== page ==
What We Missed

A call for feminist response to drinking culture.

One of the jurors from NYC “rape cop” case is questioning the way the evidence was handled.

An advocacy group is trying to highlight trans and gender non-conforming detainees are frequently mistreated and their medicines are withheld.

Storm’s parents, who got wide attention because they chose not to disclose Storm’s sex, respond to all the attention.

Colorline’s Drop the I-Word campaign, trying to get people to stop using the term “illegal” to refer to immigrants, now has a toolkit. Check it out here.

New York’s Governor Cuomo released a statement today saying he’s suspending NY’s participation in the “Secure Communities” program, which immigration advocates say is dangerous and violates the rights of immigrants.

Join the Conversation

  • http://feministing.com/members/kaelin/ Matt

    One would not want to look at something like drug-use in order to blame victims, but using drugs (including alcohol) to the point one loses judgment and causes undue harm to one’s body is the sort of mistake that society should discourage (rather than be indifferent or encourage). So much of the effort against drugs is about prohibiting use entirely (rather than drawing the line at where further use would be particularly dangerous) that people tend to have little idea of the significance of limits.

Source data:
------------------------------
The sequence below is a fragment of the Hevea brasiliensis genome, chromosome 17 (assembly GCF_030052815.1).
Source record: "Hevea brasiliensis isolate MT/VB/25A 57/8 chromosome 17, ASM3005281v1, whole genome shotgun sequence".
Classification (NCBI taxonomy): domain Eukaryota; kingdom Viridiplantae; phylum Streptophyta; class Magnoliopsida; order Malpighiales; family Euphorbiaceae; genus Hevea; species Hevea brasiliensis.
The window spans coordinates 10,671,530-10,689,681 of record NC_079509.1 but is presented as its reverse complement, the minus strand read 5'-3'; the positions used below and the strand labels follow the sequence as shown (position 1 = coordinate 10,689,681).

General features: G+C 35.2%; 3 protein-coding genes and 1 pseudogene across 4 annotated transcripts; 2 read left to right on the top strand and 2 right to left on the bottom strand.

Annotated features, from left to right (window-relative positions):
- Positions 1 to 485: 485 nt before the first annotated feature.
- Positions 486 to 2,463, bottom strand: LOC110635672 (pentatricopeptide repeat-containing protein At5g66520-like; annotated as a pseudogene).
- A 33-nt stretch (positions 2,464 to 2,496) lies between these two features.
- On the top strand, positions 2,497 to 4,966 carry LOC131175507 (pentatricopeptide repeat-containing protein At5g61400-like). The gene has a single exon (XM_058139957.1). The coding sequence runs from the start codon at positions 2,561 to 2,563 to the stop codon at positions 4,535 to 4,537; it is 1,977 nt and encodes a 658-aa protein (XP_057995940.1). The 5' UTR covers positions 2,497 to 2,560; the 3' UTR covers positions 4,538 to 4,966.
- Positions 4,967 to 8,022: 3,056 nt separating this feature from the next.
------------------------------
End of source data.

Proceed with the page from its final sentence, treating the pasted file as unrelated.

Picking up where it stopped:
The treatment of immigrants (as dealt with by all the articles) is appalling. If anything, with the sort of deficit we have, we need to integrate as many willing individuals into our workforce as possible so the government can actually collect tax revenue. Unless we have jobs (and the right people to fill them), we can’t solve our deficit problems. Besides, it’s probably the more humane thing to find ways to say “yes” and not just say “no” to everyone (including capable and hard-working individuals).